Explain stuff takes a step into the World’s history and explains how and who used World’s first Rocket Warfare. Today’s Fact of the day talks about Chinese invention, Tipu Sultan – First to use rockets in wars, British – who upgraded the initial rockets, anglo-mysore wars, and about APJ Abdul Kalam who touched this topic in his renowned book “Wings of Fire”
Read on to enjoy today’s fact of the day.
Chinese are generally credited with the first use of rockets. However, Tipu Sultan (the Tiger of Mysore) is the first person to have used rockets for the purpose of warfare. The rockets used by in Mysore were far more advanced than those used for the purpose of entertainment as fireworks. These rockets were superior in that they used iron tubes for holding the propellant and weighing between 2.2 to 5.5 kg with greater pressure, thrust & range (1.5 to 2.5 Km).We could as well see this as the birth of the modern rocket launcher.
From 1750 AD -1799 Haider Ali (Father of Tipu Sultan) and his son perfected rocket’s use for military purposes, very effectively using it in war against British colonial armies. In the Second Anglo-Mysore war, at the Battle of Pollilur, Hyder and Tipu achieved a grand victory, the contributory cause being that one of the British ammunition tambrils was set on fire by Mysorean rockets.
Rockets were also used in the 3rd and 4th Anglo-Mysore Wars as well; although they caused much confusion and fear especially when used against massed troops or cavalry, they were too inaccurate to tilt decisively the fortunes of battle in favor of Tipu.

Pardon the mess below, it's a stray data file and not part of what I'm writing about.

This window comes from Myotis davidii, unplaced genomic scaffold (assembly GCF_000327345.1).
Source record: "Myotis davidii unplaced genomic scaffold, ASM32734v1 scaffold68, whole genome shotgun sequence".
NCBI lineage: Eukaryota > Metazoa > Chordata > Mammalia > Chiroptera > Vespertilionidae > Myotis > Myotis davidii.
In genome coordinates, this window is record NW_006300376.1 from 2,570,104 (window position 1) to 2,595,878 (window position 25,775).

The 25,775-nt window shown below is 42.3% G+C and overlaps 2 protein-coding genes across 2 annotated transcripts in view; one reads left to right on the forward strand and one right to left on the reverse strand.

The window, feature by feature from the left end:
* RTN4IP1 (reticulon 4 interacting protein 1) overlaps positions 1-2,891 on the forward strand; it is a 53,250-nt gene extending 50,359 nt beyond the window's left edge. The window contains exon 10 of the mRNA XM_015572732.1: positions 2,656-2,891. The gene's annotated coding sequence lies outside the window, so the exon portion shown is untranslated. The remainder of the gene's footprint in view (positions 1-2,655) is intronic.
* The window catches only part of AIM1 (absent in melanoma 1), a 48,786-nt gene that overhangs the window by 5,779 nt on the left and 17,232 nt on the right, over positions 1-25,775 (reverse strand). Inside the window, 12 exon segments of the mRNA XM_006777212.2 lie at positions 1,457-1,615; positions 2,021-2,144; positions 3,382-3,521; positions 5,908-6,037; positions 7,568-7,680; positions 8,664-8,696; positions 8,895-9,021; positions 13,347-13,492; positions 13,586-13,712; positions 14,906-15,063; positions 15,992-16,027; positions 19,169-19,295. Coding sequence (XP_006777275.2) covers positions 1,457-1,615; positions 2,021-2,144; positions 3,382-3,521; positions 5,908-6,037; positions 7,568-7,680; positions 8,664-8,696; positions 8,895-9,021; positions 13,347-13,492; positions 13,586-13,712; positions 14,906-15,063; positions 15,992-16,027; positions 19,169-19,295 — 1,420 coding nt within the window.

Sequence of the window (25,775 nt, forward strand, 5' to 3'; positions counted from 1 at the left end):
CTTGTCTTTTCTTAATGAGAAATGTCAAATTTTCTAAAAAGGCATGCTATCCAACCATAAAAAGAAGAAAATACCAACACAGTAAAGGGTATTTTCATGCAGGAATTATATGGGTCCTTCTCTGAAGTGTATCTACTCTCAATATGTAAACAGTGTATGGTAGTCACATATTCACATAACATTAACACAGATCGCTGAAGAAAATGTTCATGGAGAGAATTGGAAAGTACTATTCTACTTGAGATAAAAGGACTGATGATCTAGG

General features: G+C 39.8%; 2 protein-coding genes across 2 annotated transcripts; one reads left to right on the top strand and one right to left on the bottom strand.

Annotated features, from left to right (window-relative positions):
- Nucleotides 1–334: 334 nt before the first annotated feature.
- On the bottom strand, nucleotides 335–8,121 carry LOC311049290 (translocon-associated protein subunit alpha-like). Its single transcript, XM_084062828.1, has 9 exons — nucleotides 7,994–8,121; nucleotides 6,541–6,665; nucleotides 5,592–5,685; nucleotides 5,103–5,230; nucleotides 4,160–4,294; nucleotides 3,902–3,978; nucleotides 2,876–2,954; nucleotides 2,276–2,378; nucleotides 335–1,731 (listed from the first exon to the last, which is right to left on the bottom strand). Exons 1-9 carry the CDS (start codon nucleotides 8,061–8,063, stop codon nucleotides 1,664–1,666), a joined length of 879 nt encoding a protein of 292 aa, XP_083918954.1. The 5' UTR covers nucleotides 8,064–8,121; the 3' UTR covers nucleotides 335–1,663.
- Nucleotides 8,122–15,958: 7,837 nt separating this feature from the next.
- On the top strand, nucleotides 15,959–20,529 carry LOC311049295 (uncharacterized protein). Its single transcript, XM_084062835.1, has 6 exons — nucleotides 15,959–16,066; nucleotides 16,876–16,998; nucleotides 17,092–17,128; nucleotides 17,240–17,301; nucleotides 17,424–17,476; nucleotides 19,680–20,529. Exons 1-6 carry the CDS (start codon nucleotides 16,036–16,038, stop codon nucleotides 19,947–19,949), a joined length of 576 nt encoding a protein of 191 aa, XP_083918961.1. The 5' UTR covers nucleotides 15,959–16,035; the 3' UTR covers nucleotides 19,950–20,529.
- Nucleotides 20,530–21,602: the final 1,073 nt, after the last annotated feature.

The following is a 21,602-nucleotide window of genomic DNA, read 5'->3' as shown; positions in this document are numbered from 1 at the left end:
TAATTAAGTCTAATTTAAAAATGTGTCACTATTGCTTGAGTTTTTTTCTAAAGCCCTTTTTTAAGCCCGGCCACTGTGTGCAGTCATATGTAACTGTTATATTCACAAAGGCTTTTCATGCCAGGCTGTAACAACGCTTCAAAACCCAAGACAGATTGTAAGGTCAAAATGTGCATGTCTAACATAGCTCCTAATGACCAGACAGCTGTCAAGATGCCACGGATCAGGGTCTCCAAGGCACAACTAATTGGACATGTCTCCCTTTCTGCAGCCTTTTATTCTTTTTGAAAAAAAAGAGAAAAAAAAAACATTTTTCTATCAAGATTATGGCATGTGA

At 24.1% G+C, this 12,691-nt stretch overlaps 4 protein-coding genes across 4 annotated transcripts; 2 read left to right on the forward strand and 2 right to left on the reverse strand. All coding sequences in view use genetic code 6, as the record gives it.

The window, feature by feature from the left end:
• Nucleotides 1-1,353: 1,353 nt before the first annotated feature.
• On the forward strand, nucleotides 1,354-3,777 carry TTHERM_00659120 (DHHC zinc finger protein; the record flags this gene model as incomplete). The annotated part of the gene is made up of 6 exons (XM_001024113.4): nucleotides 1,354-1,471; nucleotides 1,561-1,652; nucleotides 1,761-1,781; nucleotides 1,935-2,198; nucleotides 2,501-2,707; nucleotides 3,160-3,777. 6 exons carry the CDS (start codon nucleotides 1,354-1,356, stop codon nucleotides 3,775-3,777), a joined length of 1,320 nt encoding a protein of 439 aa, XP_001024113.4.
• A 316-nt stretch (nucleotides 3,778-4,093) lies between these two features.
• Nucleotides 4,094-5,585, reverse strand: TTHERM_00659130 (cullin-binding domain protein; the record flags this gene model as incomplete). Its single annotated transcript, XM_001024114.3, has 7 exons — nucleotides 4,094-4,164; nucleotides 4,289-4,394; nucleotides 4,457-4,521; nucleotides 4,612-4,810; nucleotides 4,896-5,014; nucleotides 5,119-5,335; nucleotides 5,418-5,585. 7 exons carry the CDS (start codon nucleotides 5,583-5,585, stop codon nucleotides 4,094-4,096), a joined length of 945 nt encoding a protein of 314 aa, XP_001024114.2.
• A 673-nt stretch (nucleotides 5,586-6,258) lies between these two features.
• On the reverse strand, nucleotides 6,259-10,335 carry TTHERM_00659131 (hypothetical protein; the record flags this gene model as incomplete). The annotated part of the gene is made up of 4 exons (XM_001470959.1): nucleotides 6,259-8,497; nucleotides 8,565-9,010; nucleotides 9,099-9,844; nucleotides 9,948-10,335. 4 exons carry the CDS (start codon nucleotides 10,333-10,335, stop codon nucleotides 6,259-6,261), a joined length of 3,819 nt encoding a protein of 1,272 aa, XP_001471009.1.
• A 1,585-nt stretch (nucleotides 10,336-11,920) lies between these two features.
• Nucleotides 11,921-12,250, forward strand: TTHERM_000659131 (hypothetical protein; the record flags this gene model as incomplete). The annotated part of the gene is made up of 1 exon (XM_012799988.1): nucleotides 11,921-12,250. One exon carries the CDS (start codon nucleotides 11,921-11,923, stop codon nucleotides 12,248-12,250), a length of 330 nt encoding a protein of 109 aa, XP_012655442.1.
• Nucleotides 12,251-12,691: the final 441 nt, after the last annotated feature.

Thanks to the interest of the British in these rockets, they were studied more scientifically!! The British were greatly impressed by the Mysorean rockets using iron tubes. At the end of war more then 700 rockets and sub systems of 900 rockets were captured and sent to England. William Congreve thoroughly examined the Indian specimens to reverse engineer and making its copies that were later used successfully in their naval attacks. The industrial revolution provided the tools and materials needed to further the development of rockets. However, it was as late as the end of second world war that Rockets were used as effective weapons.
The sorry state of affairs is that the only specimen of the Mysore rockets used by Tipu Sultan is in London in the Royal artillery museum .The Rocket court in Srirangapatnam now lies in ruins, being used as a public toilet. The fate of rockets in Mysore seems to have suffered the same fate as rest of the scientific and technical developments in British India.
The recent interest in the rockets of Mysore was stimulated by our Honorable President APJ Abdul Kalam. In his book “Wings of Fire” he mentions, how he saw the picture of the Mysore’s Rocket war in NASA. The fact that today India is not inferior to any other nation in its potential to develop and launch rockets is very reassuring. The Tiger of Mysore, Tipu Sultan would have indeed felt proud of this fact.